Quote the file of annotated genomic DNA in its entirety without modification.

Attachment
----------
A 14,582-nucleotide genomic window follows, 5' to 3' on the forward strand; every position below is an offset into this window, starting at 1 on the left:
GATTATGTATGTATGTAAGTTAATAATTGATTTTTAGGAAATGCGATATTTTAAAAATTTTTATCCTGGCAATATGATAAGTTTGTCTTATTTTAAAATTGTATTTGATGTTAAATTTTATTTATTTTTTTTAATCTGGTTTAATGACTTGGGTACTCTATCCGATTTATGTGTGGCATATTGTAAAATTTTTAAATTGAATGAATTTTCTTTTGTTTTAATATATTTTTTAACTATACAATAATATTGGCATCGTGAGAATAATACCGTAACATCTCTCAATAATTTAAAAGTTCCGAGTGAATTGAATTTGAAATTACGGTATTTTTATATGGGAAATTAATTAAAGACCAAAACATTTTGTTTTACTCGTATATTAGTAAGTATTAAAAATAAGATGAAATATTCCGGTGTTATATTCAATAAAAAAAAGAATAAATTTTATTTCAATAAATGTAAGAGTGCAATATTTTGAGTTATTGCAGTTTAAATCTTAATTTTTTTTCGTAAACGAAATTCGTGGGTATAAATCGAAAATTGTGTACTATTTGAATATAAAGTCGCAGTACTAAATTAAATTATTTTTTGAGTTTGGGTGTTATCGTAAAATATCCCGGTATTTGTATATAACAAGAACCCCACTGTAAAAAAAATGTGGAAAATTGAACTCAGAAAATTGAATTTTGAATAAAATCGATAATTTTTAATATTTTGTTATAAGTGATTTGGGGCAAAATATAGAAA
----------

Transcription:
A 14,582-nucleotide genomic window follows, 5' to 3' on the forward strand; every position below is an offset into this window, starting at 1 on the left:
GATTATGTATGTATGTAAGTTAATAATTGATTTTTAGGAAATGCGATATTTTAAAAATTTTTATCCTGGCAATATGATAAGTTTGTCTTATTTTAAAATTGTATTTGATGTTAAATTTTATTTATTTTTTTTAATCTGGTTTAATGACTTGGGTACTCTATCCGATTTATGTGTGGCATATTGTAAAATTTTTAAATTGAATGAATTTTCTTTTGTTTTAATATATTTTTTAACTATACAATAATATTGGCATCGTGAGAATAATACCGTAACATCTCTCAATAATTTAAAAGTTCCGAGTGAATTGAATTTGAAATTACGGTATTTTTATATGGGAAATTAATTAAAGACCAAAACATTTTGTTTTACTCGTATATTAGTAAGTATTAAAAATAAGATGAAATATTCCGGTGTTATATTCAATAAAAAAAAGAATAAATTTTATTTCAATAAATGTAAGAGTGCAATATTTTGAGTTATTGCAGTTTAAATCTTAATTTTTTTTCGTAAACGAAATTCGTGGGTATAAATCGAAAATTGTGTACTATTTGAATATAAAGTCGCAGTACTAAATTAAATTATTTTTTGAGTTTGGGTGTTATCGTAAAATATCCCGGTATTTGTATATAACAAGAACCCCACTGTAAAAAAAATGTGGAAAATTGAACTCAGAAAATTGAATTTTGAATAAAATCGATAATTTTTAATATTTTGTTATAAGTGATTTGGGGCAAAATATAGAAA